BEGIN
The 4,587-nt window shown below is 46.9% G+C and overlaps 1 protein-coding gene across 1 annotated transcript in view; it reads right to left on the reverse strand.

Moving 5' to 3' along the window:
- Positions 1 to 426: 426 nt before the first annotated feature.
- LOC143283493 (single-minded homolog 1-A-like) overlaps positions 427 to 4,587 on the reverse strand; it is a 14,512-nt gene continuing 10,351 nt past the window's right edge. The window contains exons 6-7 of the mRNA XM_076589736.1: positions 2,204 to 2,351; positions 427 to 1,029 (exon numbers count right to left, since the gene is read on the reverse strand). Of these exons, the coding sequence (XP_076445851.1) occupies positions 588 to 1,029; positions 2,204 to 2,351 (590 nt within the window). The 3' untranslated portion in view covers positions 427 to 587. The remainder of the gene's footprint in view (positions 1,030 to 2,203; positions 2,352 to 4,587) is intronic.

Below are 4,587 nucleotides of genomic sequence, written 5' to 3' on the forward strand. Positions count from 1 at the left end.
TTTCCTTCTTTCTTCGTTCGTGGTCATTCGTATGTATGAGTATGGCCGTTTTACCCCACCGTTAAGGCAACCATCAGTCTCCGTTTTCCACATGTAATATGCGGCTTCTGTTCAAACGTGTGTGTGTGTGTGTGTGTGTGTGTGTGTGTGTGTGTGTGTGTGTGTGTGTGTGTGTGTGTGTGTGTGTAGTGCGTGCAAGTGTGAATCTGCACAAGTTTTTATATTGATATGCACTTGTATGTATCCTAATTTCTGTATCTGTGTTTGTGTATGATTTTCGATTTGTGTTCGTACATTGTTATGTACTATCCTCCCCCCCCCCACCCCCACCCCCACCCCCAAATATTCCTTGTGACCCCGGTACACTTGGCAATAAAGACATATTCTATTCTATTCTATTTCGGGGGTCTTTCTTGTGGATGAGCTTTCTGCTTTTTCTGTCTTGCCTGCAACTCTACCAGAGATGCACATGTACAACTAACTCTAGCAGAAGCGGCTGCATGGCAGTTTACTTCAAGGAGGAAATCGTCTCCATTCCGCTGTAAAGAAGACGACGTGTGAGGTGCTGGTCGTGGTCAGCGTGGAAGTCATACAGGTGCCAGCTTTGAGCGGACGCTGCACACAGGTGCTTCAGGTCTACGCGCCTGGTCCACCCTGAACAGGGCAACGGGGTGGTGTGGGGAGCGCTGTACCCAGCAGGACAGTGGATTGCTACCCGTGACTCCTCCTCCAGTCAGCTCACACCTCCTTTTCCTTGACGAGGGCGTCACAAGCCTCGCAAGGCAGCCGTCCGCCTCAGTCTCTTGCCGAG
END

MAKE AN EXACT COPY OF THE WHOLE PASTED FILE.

The 4,587-nt window shown below is 46.9% G+C and overlaps 1 protein-coding gene across 1 annotated transcript in view; it reads right to left on the reverse strand.

Moving 5' to 3' along the window:
- Positions 1 to 426: 426 nt before the first annotated feature.
- LOC143283493 (single-minded homolog 1-A-like) overlaps positions 427 to 4,587 on the reverse strand; it is a 14,512-nt gene continuing 10,351 nt past the window's right edge. The window contains exons 6-7 of the mRNA XM_076589736.1: positions 2,204 to 2,351; positions 427 to 1,029 (exon numbers count right to left, since the gene is read on the reverse strand). Of these exons, the coding sequence (XP_076445851.1) occupies positions 588 to 1,029; positions 2,204 to 2,351 (590 nt within the window). The 3' untranslated portion in view covers positions 427 to 587. The remainder of the gene's footprint in view (positions 1,030 to 2,203; positions 2,352 to 4,587) is intronic.

Below are 4,587 nucleotides of genomic sequence, written 5' to 3' on the forward strand. Positions count from 1 at the left end.
TTTCCTTCTTTCTTCGTTCGTGGTCATTCGTATGTATGAGTATGGCCGTTTTACCCCACCGTTAAGGCAACCATCAGTCTCCGTTTTCCACATGTAATATGCGGCTTCTGTTCAAACGTGTGTGTGTGTGTGTGTGTGTGTGTGTGTGTGTGTGTGTGTGTGTGTGTGTGTGTGTGTGTGTGTGTGTAGTGCGTGCAAGTGTGAATCTGCACAAGTTTTTATATTGATATGCACTTGTATGTATCCTAATTTCTGTATCTGTGTTTGTGTATGATTTTCGATTTGTGTTCGTACATTGTTATGTACTATCCTCCCCCCCCCCACCCCCACCCCCACCCCCAAATATTCCTTGTGACCCCGGTACACTTGGCAATAAAGACATATTCTATTCTATTCTATTTCGGGGGTCTTTCTTGTGGATGAGCTTTCTGCTTTTTCTGTCTTGCCTGCAACTCTACCAGAGATGCACATGTACAACTAACTCTAGCAGAAGCGGCTGCATGGCAGTTTACTTCAAGGAGGAAATCGTCTCCATTCCGCTGTAAAGAAGACGACGTGTGAGGTGCTGGTCGTGGTCAGCGTGGAAGTCATACAGGTGCCAGCTTTGAGCGGACGCTGCACACAGGTGCTTCAGGTCTACGCGCCTGGTCCACCCTGAACAGGGCAACGGGGTGGTGTGGGGAGCGCTGTACCCAGCAGGACAGTGGATTGCTACCCGTGACTCCTCCTCCAGTCAGCTCACACCTCCTTTTCCTTGACGAGGGCGTCACAAGCCTCGCAAGGCAGCCGTCCGCCTCAGTCTCTTGCCGAG